EJToday: Top Headlines
EJToday is SEJ's selection of new and outstanding stories on environmental topics in print and on the air, updated every weekday. SEJ also offers a free e-mailed digest of the day's EJToday postings, called SEJ-beat. SEJ members are subscribed automatically, but may opt out here. Non-members may subscribe here. EJToday is also available via RSS feed. Please see Editorial Guidelines for EJToday content.
"We can’t know for sure what Thomas Jefferson would have thought of the arrests Saturday of five people who were dancing in his memorial. According to reports, they were grooving in silence to protest an earlier court ruling banning dance within the Jefferson Memorial."
"Greenland has condemned as illegal a protest by Greenpeace activists who scaled an oil rig in a bid to prevent a British company from drilling in Arctic waters off the North Atlantic island."
In Brazil, the third activist leader in a week opposing destruction of the Amazon rain forest was murdered.
"A federal judge will decide whether to allow a lawsuit to move forward alleging two major chemical companies, Dow and Sasol North America, used a private security firm to spy on environmental groups in Louisiana and Washington, D.C."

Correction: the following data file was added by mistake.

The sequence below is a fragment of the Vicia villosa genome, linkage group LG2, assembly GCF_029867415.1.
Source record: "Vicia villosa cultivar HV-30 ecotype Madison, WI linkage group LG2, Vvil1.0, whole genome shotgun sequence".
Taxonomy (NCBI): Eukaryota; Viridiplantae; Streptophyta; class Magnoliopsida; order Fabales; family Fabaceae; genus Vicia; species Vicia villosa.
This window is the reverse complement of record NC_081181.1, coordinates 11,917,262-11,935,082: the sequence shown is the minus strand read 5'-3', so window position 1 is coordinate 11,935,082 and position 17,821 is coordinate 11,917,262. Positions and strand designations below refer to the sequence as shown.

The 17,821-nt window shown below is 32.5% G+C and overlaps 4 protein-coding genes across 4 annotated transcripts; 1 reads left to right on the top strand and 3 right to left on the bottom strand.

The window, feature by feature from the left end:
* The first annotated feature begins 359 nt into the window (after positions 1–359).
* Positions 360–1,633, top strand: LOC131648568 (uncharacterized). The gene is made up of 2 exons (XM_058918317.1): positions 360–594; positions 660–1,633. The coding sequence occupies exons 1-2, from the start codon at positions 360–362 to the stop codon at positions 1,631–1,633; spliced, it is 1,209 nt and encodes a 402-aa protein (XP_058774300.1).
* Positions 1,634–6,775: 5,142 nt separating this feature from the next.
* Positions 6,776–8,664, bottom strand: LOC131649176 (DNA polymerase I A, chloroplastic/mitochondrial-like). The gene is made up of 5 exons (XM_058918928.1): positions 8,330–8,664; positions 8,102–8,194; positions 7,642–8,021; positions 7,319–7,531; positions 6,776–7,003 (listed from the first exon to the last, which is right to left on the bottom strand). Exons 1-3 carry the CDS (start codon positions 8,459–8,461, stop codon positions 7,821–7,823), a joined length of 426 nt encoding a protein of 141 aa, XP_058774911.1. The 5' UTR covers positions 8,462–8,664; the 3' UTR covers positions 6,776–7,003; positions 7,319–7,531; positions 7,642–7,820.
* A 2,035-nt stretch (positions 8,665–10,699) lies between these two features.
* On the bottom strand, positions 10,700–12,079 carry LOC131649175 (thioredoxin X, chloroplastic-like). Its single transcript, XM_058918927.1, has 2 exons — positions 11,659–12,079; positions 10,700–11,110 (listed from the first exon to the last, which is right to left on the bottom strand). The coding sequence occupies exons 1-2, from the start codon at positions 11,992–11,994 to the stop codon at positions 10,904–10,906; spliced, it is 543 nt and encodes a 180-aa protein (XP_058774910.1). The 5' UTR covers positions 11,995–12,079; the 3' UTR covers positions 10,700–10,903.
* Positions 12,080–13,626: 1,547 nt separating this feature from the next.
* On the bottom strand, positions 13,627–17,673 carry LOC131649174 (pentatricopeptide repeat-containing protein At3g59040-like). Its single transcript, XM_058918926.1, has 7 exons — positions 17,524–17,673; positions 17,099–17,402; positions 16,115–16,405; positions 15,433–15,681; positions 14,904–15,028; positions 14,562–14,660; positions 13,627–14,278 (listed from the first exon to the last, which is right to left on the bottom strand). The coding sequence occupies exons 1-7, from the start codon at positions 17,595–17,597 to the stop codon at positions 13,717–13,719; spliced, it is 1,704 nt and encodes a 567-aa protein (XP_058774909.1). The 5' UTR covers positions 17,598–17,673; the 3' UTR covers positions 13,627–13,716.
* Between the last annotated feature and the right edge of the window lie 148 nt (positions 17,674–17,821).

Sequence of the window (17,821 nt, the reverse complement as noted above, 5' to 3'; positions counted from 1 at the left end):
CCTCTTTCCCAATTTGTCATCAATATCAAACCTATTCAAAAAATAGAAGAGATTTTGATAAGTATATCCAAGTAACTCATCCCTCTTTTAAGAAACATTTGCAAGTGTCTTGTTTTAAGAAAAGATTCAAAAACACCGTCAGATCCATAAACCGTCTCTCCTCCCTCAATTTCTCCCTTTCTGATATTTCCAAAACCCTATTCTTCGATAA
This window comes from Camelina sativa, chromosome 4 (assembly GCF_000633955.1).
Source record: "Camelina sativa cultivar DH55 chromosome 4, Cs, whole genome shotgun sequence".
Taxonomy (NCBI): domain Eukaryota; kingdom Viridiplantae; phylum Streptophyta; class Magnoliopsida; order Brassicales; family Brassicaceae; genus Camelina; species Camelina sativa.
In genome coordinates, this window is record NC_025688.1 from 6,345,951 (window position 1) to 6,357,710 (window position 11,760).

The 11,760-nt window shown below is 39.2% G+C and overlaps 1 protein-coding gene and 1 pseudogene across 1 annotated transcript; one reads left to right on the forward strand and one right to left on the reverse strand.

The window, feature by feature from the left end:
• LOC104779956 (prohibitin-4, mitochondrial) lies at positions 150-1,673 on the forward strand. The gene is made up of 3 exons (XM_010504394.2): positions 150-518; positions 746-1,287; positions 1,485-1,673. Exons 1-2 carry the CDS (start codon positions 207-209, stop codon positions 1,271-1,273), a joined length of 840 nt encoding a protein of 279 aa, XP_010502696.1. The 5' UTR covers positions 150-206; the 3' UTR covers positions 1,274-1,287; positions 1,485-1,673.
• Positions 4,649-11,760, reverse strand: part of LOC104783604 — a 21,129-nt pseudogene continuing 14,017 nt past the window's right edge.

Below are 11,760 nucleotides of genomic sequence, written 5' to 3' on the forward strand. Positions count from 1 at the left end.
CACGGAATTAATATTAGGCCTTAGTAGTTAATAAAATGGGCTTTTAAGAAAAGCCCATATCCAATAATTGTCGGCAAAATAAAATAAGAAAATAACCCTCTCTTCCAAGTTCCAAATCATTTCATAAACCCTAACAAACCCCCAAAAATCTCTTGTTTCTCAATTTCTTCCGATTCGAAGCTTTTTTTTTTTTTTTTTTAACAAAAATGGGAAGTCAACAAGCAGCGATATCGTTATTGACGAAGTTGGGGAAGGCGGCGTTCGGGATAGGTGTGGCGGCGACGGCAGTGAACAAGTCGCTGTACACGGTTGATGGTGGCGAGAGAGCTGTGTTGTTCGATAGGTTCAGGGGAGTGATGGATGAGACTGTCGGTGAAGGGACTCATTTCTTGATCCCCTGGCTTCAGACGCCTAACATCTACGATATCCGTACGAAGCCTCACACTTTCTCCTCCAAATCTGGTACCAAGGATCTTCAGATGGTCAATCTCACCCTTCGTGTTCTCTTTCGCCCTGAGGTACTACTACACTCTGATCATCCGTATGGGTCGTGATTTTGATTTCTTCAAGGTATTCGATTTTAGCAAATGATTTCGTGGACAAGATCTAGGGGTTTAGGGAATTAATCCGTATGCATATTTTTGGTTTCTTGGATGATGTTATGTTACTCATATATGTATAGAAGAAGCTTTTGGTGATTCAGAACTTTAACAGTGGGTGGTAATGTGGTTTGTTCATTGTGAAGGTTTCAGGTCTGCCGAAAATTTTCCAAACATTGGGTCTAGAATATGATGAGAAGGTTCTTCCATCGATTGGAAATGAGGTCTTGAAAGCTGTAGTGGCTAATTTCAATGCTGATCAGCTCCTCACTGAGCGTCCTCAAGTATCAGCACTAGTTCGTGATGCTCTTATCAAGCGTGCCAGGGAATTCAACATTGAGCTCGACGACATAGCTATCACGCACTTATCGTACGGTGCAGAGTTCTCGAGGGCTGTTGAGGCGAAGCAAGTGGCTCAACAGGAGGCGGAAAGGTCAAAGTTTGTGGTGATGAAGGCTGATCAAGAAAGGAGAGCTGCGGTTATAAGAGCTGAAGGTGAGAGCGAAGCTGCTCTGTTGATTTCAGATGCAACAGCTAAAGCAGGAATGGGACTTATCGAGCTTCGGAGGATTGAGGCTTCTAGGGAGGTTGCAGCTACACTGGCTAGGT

One UK blogger thinks that People for the Ethical Treatment of Animals (PETA) risks alienating supporters by using pornographic posters to promote its cause. PETA has proven expert over the years at getting free publicity by creating controversy. Should we even be covering this coverage?
"Texans pride themselves on being the heart of the nation’s oil and gas business. But even here, public concern about natural gas drilling is growing."
"Earth Day Network and Facebook are collaborating to engage people worldwide in environmental action through the Billion Acts of Green campaign. The two organizations have created a new application to motivate people to reduce their impact on the environment."
Some 10,000 young activists descend on Washington, DC, this weekend to train, network, lobby, and demonstrate on climate change in an event called Power Shift. On dirty energy, they suspect President Obama has goe over to the dark side.
EPA and Justice Department officials in the Obama administration are putting more emphasis on environmental justice -- an effort to reduce the greater hazards faced by poor and minority communities. But that job is not easy, especially in the face of industry resistance.
"The Goldman Environmental Foundation today announced the six recipients of the 2011 Goldman Environmental Prize - a group of grassroots leaders who are taking on tough challenges to protect the environment and their communities, often at great personal risk."
"New Jersey Governor Chris Christie is re-evaluating the state's participation in a regional carbon trading program and could opt to withdraw within a few weeks. Observers say the move is expected in response to pressure from GOP legislators and campaigns mounted by groups funded by billionaires Charles G. and David H. Koch."